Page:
I am always inspired by people who are transformed through an experience of suffering. This week I journeyed a few hours out of the city we live in to visit an education project that we partner with. The project was started by a couple named Bruno and Marie. They had each been widowed in former marriages and experienced raising families as single parents. Later in life Bruno and Marie found each other, got married, and together decided to take in an orphaned child. They understood deeply from personal experience the challenges of single parenting, parenting adopted children, and orphaned children in their community. In response to their own experiences of suffering, Bruno and Marie started a project in their home community of Pô. The program reaches out to families caring for vulnerable children. Marie passed away this past fall, but Bruno continues to courageously carry on with the project.
The project provides a mentor for each child in the program. The mentors check in with the child’s school, they meet with the family the child lives with, and they provide support to the child. Each month there are group gatherings for the families that are organized around topics that the group has self-selected. The program also pays school fees, purchases school uniforms and school supplies.
While I was visiting the project and some of the participants I also had the opportunity to speak with some school administrators. During visits to two different schools in the area I learned about some of the challenges public schools in Pô are facing. Here are the top things they shared:
- A lack of teachers-the high school I visited had 1250 students and 32 teachers. In the primary school most of the classrooms had 50-80 students.
- Limited supports for students-because class sizes are so big students cannot receive lots of individualized help at school. While some students can get the additional help they need to keep pace academically at home from family members…many others cannot. Burkina has total adult literacy rate of 28%. When parents are illiterate it can limit their capacity to support students learning at home.
- Hunger-In Pô many families struggle with food security. When kids are unable to get adequate nutrition at home they have a hard time concentrating at school.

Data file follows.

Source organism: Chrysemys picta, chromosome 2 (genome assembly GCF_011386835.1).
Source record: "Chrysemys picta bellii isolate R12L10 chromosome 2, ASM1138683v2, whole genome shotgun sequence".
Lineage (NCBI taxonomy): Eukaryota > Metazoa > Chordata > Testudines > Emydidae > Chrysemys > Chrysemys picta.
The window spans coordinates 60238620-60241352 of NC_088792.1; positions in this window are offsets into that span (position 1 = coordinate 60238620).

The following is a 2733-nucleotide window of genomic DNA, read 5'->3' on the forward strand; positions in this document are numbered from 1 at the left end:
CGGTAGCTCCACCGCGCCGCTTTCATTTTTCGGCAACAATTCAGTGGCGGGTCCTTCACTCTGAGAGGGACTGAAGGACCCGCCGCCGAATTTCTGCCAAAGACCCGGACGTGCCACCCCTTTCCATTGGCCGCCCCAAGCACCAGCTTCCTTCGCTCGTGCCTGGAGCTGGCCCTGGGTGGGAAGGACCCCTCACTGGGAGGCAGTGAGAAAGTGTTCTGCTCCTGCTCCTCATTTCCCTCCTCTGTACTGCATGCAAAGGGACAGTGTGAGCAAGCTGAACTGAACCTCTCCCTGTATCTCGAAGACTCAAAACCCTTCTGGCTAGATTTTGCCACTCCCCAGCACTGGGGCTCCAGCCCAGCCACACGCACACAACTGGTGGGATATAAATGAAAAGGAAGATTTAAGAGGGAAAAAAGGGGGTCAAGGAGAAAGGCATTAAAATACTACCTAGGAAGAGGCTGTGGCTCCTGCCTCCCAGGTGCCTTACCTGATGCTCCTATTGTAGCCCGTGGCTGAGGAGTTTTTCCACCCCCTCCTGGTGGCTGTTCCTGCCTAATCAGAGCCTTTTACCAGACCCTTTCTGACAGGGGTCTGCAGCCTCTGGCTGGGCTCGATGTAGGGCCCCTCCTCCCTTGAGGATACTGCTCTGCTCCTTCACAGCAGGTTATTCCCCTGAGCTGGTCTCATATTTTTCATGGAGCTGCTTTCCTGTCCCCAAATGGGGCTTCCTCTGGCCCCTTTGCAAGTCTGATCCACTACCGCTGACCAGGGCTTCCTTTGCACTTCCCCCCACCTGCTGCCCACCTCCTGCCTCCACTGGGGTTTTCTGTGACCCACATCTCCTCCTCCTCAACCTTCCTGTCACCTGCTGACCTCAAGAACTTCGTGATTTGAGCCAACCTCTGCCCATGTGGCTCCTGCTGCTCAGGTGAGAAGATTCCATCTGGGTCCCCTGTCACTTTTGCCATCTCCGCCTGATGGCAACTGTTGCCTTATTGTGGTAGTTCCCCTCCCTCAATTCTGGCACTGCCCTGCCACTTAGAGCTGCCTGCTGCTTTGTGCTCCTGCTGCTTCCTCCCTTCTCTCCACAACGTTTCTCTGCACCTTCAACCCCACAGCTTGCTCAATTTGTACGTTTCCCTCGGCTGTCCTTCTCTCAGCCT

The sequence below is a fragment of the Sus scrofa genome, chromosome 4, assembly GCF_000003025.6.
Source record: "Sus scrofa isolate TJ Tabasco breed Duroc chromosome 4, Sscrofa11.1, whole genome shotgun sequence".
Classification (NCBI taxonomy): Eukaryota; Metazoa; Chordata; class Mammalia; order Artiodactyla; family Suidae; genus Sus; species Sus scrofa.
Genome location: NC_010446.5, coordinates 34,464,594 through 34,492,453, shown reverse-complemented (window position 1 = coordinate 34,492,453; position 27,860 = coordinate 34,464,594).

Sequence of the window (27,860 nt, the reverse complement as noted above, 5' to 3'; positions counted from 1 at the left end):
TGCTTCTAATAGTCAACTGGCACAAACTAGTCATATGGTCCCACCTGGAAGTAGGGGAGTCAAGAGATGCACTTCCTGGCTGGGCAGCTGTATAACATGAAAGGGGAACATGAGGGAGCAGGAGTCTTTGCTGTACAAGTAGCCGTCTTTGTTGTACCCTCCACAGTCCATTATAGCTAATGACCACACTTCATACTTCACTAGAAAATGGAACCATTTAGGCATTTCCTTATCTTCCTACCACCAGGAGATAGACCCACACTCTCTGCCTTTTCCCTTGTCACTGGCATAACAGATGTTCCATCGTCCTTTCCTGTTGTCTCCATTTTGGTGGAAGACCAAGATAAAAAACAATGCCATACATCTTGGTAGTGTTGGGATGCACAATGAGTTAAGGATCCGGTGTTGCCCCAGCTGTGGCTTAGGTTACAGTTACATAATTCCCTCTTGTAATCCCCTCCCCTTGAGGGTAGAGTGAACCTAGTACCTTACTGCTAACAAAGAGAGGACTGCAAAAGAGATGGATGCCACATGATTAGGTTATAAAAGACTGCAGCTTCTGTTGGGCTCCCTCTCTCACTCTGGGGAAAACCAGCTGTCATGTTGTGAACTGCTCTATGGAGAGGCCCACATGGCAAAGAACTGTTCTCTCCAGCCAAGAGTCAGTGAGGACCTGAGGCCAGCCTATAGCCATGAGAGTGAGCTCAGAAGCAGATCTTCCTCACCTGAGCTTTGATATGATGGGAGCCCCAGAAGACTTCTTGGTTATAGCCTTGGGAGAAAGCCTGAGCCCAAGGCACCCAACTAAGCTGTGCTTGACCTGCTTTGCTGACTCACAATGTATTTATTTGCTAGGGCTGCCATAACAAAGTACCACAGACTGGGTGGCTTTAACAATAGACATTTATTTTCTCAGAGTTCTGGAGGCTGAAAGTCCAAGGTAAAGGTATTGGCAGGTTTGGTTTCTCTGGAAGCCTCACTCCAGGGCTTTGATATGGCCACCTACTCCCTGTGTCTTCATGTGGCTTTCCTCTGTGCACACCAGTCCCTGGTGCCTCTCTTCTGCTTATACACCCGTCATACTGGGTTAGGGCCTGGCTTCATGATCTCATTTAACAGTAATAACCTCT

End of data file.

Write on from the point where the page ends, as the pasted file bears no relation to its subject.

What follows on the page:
The teachers and administrators have many strengths and I applaud them for working diligently within a difficult system. Bruno’s program works to wrap around what the school system does provide and support kid’s success.
In some cases a participant in the program may not have an adequate academic background to be successful in a public school even with the additional support of a mentor. In most cases this is the result of a child not attending school for many years due to a lack of ability to pay the school fees. For these participants the program sets them up with an apprenticeship. The apprenticeship is for 3 years and during that time the program pays for the child’s training. At the end of the 3 years the participant is often either hired at the place they apprenticed or in some cases the participant may branch out and start something of their own.
I got to visit 4 of the apprenticeship sites. 2 tailors, a mechanic, and a welding business. The first tailor I visited had just started at the beginning of the month with two female apprentices, Sophie and Katherine. The girls will start with simple sewing tasks, like sewing a straight line, and then gradually will be given more complicated tasks. The shop owner said if an apprentice is smart and works hard they will be able to sew a simple dress after one year.
Sophie and Katherine in their new work uniforms
The owner of the welding business, a young man named Justin Zibare, was formally a participant in Bruno’s program. Justin successfully completed the program and now has a welding business. This year Justin is hosting an apprentice from Bruno’s program at his welding shop. What an awesome demonstration of the impact this program is making!